TEL AVIV (Oct. 27)
Soviet Jews awaiting visas were among the some 100 guests and staff present last Thursday when the Israeli flag was once more hoisted above the building which had been and is now once again Israel’s Embassy in Moscow.
With the building restored to its former prestige, Israel’s national anthem, “Hatikvah,” was sung and the champaign flowed.
Leading the festivities was Arye Levin, who held ambassador’s rank but could function only on the consular level until Moscow resumed full diplomatic relations with Israel on Oct. 18.
“It’s a great day” in Soviet-Israeli relations, said Levin, who predicted “more great days are ahead of us.”
Levin placed a new bronze plaque, reading “Embassy of Israel” in Hebrew and Cyrillic letters, at the building’s entrance. The plaque was being “returned to its proper place,” he said.
Levin told reporters later that he thought the Soviet Union could play a constructive role at the Middle East peace conference opening Wednesday in Madrid under joint U.S.-Soviet auspices.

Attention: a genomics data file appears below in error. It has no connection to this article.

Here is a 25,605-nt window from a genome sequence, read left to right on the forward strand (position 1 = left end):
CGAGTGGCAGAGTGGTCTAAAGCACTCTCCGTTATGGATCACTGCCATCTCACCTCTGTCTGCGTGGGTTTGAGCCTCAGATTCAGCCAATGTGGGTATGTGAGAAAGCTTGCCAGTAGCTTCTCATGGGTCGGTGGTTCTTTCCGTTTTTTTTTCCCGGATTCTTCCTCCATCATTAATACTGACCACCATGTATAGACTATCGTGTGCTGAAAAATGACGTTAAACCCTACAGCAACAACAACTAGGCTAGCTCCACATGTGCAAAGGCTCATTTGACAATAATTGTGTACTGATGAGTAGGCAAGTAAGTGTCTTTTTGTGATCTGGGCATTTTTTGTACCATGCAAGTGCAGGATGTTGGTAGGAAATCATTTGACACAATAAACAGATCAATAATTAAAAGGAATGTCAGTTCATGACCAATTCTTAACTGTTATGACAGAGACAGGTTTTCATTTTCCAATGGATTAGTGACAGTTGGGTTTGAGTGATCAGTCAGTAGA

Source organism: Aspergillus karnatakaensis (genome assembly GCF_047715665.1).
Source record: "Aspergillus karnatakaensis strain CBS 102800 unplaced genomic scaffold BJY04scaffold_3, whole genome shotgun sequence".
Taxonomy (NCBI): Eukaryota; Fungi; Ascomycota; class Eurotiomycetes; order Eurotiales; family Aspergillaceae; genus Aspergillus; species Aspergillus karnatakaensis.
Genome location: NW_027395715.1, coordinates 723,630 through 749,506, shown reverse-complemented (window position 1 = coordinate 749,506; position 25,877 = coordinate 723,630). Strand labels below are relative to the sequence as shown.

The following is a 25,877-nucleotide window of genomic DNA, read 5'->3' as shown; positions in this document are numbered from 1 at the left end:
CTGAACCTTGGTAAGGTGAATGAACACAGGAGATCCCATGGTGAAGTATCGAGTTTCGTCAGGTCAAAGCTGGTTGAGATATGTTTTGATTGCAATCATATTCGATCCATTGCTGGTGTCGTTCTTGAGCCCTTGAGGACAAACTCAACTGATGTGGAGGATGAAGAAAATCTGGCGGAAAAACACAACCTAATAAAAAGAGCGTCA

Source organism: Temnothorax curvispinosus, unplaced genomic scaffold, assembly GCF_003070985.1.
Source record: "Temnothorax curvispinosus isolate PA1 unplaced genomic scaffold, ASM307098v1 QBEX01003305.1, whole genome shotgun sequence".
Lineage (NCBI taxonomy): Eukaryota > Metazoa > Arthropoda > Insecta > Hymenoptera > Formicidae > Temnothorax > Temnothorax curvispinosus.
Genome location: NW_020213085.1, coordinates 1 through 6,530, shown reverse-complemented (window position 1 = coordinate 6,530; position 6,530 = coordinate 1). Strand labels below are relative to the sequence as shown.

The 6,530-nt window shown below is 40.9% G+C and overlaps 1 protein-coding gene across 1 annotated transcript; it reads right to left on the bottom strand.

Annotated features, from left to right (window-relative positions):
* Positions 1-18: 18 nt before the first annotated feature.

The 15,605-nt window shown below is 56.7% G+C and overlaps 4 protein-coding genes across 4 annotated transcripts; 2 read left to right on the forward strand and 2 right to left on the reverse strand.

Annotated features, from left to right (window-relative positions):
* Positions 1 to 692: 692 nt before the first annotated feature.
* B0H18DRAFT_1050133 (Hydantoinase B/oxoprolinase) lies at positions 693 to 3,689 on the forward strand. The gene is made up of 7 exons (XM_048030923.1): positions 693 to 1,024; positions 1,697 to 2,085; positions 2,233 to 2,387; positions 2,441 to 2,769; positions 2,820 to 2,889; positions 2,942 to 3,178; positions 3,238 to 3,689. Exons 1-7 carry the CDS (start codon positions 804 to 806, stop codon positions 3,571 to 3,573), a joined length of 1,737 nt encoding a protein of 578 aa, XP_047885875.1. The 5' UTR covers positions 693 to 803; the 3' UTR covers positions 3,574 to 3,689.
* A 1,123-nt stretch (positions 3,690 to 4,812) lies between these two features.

He suggested that the Soviets might use their influence to moderate the positions of Syria and other Arab countries.
The embassy was closed in June 1967, after the Soviet Union severed all ties with Israel on the final day of the Six-Day War. It remained vacant for more than 20 years while Israeli interests in the Soviet Union were represented by the Dutch Embassy.
In 1988, Israel and the Soviet Union exchanged interest sections after low-level Soviet diplomats had opened an office in Tel Aviv, ostensibly to check Soviet properties in Jerusalem.
Months later, a small Israeli mission set up shop at the old embassy building in Moscow. But it was not elevated to embassy status until Soviet Foreign Minister Boris Pankin came to Jerusalem and signed the agreement re-establishing normal relations between his country and Israel.